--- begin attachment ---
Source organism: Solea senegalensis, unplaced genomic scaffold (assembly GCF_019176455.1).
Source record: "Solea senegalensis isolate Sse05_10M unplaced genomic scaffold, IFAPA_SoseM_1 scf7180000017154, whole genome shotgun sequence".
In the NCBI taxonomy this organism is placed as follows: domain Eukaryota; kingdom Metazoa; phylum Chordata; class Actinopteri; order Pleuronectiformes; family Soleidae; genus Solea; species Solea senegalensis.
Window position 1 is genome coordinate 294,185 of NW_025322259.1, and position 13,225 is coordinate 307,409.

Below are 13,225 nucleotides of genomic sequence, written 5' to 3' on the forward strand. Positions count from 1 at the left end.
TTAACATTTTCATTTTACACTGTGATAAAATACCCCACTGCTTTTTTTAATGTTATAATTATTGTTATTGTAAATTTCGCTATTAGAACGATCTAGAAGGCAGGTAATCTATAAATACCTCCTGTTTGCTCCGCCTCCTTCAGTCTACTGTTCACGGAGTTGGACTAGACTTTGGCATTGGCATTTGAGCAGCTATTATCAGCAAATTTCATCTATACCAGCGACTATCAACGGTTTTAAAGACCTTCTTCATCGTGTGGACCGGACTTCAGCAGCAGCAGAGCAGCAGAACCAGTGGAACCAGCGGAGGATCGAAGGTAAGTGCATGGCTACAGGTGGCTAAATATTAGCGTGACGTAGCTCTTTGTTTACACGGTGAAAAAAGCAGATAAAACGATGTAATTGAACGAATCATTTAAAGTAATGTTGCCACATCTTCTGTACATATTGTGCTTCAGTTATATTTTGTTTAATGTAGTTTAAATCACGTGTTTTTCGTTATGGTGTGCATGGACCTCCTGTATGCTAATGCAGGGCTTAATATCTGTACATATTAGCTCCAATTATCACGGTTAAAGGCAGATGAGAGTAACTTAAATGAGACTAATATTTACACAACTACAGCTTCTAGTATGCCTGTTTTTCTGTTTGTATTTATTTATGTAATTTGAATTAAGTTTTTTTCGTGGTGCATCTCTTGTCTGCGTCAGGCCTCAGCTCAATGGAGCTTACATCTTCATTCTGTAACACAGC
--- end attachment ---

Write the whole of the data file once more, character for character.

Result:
Source organism: Solea senegalensis, unplaced genomic scaffold (assembly GCF_019176455.1).
Source record: "Solea senegalensis isolate Sse05_10M unplaced genomic scaffold, IFAPA_SoseM_1 scf7180000017154, whole genome shotgun sequence".
In the NCBI taxonomy this organism is placed as follows: domain Eukaryota; kingdom Metazoa; phylum Chordata; class Actinopteri; order Pleuronectiformes; family Soleidae; genus Solea; species Solea senegalensis.
Window position 1 is genome coordinate 294,185 of NW_025322259.1, and position 13,225 is coordinate 307,409.

Below are 13,225 nucleotides of genomic sequence, written 5' to 3' on the forward strand. Positions count from 1 at the left end.
TTAACATTTTCATTTTACACTGTGATAAAATACCCCACTGCTTTTTTTAATGTTATAATTATTGTTATTGTAAATTTCGCTATTAGAACGATCTAGAAGGCAGGTAATCTATAAATACCTCCTGTTTGCTCCGCCTCCTTCAGTCTACTGTTCACGGAGTTGGACTAGACTTTGGCATTGGCATTTGAGCAGCTATTATCAGCAAATTTCATCTATACCAGCGACTATCAACGGTTTTAAAGACCTTCTTCATCGTGTGGACCGGACTTCAGCAGCAGCAGAGCAGCAGAACCAGTGGAACCAGCGGAGGATCGAAGGTAAGTGCATGGCTACAGGTGGCTAAATATTAGCGTGACGTAGCTCTTTGTTTACACGGTGAAAAAAGCAGATAAAACGATGTAATTGAACGAATCATTTAAAGTAATGTTGCCACATCTTCTGTACATATTGTGCTTCAGTTATATTTTGTTTAATGTAGTTTAAATCACGTGTTTTTCGTTATGGTGTGCATGGACCTCCTGTATGCTAATGCAGGGCTTAATATCTGTACATATTAGCTCCAATTATCACGGTTAAAGGCAGATGAGAGTAACTTAAATGAGACTAATATTTACACAACTACAGCTTCTAGTATGCCTGTTTTTCTGTTTGTATTTATTTATGTAATTTGAATTAAGTTTTTTTCGTGGTGCATCTCTTGTCTGCGTCAGGCCTCAGCTCAATGGAGCTTACATCTTCATTCTGTAACACAGC